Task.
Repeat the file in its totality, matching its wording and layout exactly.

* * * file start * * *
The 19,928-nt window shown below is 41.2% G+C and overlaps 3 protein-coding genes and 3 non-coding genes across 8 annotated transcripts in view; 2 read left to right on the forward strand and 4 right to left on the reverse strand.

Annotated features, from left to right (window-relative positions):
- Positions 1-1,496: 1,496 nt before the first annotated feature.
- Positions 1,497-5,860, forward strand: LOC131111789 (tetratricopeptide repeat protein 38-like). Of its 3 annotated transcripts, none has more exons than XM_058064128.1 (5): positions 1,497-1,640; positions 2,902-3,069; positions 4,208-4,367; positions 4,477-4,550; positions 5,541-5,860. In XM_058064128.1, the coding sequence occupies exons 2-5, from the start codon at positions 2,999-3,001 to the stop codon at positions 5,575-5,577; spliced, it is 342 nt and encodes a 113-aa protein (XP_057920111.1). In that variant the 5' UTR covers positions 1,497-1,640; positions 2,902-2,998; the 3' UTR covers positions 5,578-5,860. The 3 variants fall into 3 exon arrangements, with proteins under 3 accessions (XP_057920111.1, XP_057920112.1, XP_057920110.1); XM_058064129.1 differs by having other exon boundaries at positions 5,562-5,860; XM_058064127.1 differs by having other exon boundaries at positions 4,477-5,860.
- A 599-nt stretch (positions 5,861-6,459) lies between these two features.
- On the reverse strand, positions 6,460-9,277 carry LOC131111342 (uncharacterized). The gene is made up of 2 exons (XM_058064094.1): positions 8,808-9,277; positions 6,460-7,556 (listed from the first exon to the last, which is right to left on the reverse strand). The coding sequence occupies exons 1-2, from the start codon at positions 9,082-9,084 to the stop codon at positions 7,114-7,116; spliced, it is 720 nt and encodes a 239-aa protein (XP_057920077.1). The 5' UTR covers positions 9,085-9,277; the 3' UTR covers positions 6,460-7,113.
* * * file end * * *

The 19,928-nt window shown below is 41.2% G+C and overlaps 3 protein-coding genes and 3 non-coding genes across 8 annotated transcripts in view; 2 read left to right on the forward strand and 4 right to left on the reverse strand.

Annotated features, from left to right (window-relative positions):
- Positions 1-1,496: 1,496 nt before the first annotated feature.
- Positions 1,497-5,860, forward strand: LOC131111789 (tetratricopeptide repeat protein 38-like). Of its 3 annotated transcripts, none has more exons than XM_058064128.1 (5): positions 1,497-1,640; positions 2,902-3,069; positions 4,208-4,367; positions 4,477-4,550; positions 5,541-5,860. In XM_058064128.1, the coding sequence occupies exons 2-5, from the start codon at positions 2,999-3,001 to the stop codon at positions 5,575-5,577; spliced, it is 342 nt and encodes a 113-aa protein (XP_057920111.1). In that variant the 5' UTR covers positions 1,497-1,640; positions 2,902-2,998; the 3' UTR covers positions 5,578-5,860. The 3 variants fall into 3 exon arrangements, with proteins under 3 accessions (XP_057920111.1, XP_057920112.1, XP_057920110.1); XM_058064129.1 differs by having other exon boundaries at positions 5,562-5,860; XM_058064127.1 differs by having other exon boundaries at positions 4,477-5,860.
- A 599-nt stretch (positions 5,861-6,459) lies between these two features.
- On the reverse strand, positions 6,460-9,277 carry LOC131111342 (uncharacterized). The gene is made up of 2 exons (XM_058064094.1): positions 8,808-9,277; positions 6,460-7,556 (listed from the first exon to the last, which is right to left on the reverse strand). The coding sequence occupies exons 1-2, from the start codon at positions 9,082-9,084 to the stop codon at positions 7,114-7,116; spliced, it is 720 nt and encodes a 239-aa protein (XP_057920077.1). The 5' UTR covers positions 9,085-9,277; the 3' UTR covers positions 6,460-7,113.